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Thread: japanese and white rice

  1. #1
    Join Date
    Nov 2010

    japanese and white rice

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    this is a question i've been wanting to ask all the "no grain, grains are bad for you" people. the japanese have the longest life expectancy, they are thin and healthy, and they eat white rice everyday. usually with every meal. i've been to japan many times, and you just don't see fat/overweight people there. the same with koreans - my parents live there. koreans eat sooooooo much rice, and the ones who have managed to avoid the processed western food/fast food are pretty healthy looking. my mom is underweight (5'1" and about 90 lbs on a good day) and she's been eating rice 3x a day for her whole life. what's the deal????????????

  2. #2
    Join Date
    Sep 2010

  3. #3
    Join Date
    Oct 2010
    Tucson, Arizona
    White rice has had all the phytotoxins removed and is, essentialy, just starch. Mark writes about it here.

  4. #4
    Join Date
    Aug 2010
    SF Bay Area
    Gimme some meat protein please, Asians might be trim and lean but I do not want my kids to grow to 5'3"...I want my kids at 6'

    BTW, my folks fed me carbs and sugars growing dad and uncles are 5'11" or so...I am the runt.
    Primal/Paleo is not for everyone, it's for those who have committed to understand.
    READ THE BOOK! Robb Wolf says: "Trying to convince people to save their own ass will burn you out."

    Vegetarians are the enemy of everything good and decent in the human spirit, and an affront to all I stand for -- the pure enjoyment of food.” Anthony Bourdain

    and yes, calories DO count my little piggies

  5. #5
    Join Date
    May 2009
    San Diego, CA
    Quote Originally Posted by pucca View Post
    the japanese have the longest life expectancy, they are thin and healthy, and they eat white rice everyday.
    They are slender, yes. Healthy? Not really. They are constantly tired and catching colds. Granted, a lot of that has to do with their self-sacrificing work ethic. They may have little body fat, but they also don't have much lean tissue, either. You'll find that the ones that are truly healthy and strong are the ones who eat a larger proportion of meat.

    As for the longevity argument, yeah, they do live longer, but I would rather cash out at 70 than live another 20 years as a decrepit, bent old bag of Japanese bones. Go to rural Japan and take a look at the old folks there. More osteoporosis and other bone disfiguration than you see in third-world countries.
    You lousy kids! Get off my savannah!

  6. #6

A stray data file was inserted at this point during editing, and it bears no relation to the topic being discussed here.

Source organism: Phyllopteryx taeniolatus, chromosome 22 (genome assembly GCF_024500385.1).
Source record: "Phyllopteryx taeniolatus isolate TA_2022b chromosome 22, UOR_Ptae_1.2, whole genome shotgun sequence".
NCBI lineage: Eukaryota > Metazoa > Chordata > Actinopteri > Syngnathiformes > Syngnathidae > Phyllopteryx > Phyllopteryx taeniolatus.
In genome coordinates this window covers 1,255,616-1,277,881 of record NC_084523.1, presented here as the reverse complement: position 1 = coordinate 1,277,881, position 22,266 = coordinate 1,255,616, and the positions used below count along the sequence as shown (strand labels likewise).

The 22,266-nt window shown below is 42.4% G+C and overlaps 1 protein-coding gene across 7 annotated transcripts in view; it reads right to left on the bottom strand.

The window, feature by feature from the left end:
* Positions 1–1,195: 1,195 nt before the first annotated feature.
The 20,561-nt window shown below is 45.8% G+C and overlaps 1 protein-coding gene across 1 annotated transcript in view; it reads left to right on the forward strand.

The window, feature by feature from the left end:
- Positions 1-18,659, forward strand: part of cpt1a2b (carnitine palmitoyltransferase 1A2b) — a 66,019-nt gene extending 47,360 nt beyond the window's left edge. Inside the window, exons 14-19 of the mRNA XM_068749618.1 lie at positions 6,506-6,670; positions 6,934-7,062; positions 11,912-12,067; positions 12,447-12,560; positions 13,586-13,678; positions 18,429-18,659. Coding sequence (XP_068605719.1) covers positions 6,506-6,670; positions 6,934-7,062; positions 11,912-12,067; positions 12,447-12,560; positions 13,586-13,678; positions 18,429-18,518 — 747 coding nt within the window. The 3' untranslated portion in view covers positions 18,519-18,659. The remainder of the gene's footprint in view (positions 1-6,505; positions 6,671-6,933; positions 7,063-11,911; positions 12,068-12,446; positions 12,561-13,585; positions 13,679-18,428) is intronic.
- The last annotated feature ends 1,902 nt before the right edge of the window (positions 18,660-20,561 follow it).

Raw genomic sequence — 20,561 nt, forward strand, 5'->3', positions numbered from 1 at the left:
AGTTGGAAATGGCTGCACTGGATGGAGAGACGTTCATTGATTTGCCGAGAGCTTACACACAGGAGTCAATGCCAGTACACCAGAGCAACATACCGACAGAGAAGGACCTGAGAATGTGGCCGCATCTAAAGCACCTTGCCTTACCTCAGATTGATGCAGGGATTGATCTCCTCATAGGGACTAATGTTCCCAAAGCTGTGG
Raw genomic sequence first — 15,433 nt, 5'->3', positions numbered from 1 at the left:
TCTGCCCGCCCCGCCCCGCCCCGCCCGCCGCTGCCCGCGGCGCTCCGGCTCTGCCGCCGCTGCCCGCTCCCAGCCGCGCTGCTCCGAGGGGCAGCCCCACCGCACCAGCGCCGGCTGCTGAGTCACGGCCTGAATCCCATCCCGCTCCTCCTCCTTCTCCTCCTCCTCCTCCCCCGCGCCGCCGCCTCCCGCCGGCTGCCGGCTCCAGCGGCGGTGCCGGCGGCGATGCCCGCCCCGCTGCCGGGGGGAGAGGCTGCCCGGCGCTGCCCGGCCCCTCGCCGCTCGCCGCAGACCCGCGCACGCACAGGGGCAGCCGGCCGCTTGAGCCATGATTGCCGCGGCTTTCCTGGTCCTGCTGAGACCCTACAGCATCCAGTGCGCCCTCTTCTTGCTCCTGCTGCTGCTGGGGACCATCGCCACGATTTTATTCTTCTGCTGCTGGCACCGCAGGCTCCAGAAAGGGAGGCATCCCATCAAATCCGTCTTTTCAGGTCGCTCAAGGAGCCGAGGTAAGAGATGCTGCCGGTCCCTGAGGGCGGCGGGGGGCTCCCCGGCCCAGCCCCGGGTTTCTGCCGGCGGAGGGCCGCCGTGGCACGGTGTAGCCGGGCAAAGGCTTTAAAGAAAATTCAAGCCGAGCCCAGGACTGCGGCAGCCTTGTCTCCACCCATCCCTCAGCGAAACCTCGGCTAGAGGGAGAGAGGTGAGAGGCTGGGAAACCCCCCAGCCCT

Join Date
    Jul 2010
    Interestingly, there are at last report about a quarter-million fewer old people in Japan than previously thought.
    "Trust me, you will soon enter a magical land full of delicious steakflowers, with butterbacons fluttering around over the extremely rompable grass and hillsides."

  7. #7
    Join Date
    Nov 2010
    San Francisco Bay Area
    They are short. They eat at a bare sustinence level which allows them to stay thin.

  8. #8
    Join Date
    Nov 2009
    Mark's take on rice:

    From the post:
    White Rice
    Mostly neutral. A 100g dose (raw) contains:

    80 g carb
    1 g fiber
    0.6 g fat
    7 g protein
    0.07 mg thiamin
    1.6 g niacin
    0.8 mg iron
    25 mg magnesium
    Pretty meager, right? Not many nutrients, pretty high in starchy carbs – eating white rice and nothing but will lead to nutritional deficiencies fast, but not because white rice is leeching nutrients from you. It’s simply a matter of displacement. White rice replaces other, more nutritious foods, and in some cases, it acts as a vehicle for negative foods, like rancid oils and sugar.


    It’s not black and white. Rice exists on one end of the “grain suitability” continuum. You know how I’ve discussed the dairy continuum? Raw, grass-fed one on end and low-fat, homogenized, ultra-pasteurized on the other. It’s the same for grains. High-gluten wheat on one (very bad) end and rice on the other (don’t lose sleep if you eat it) end. Do I recommend ditching the entire group altogether, just to make things easy and avoid any possible irritants? Sure, but if grain consumption presents itself, or you literally are hamstrung by finances and simply need some calories, you shouldn’t beat yourself up over it just because you ate some white rice.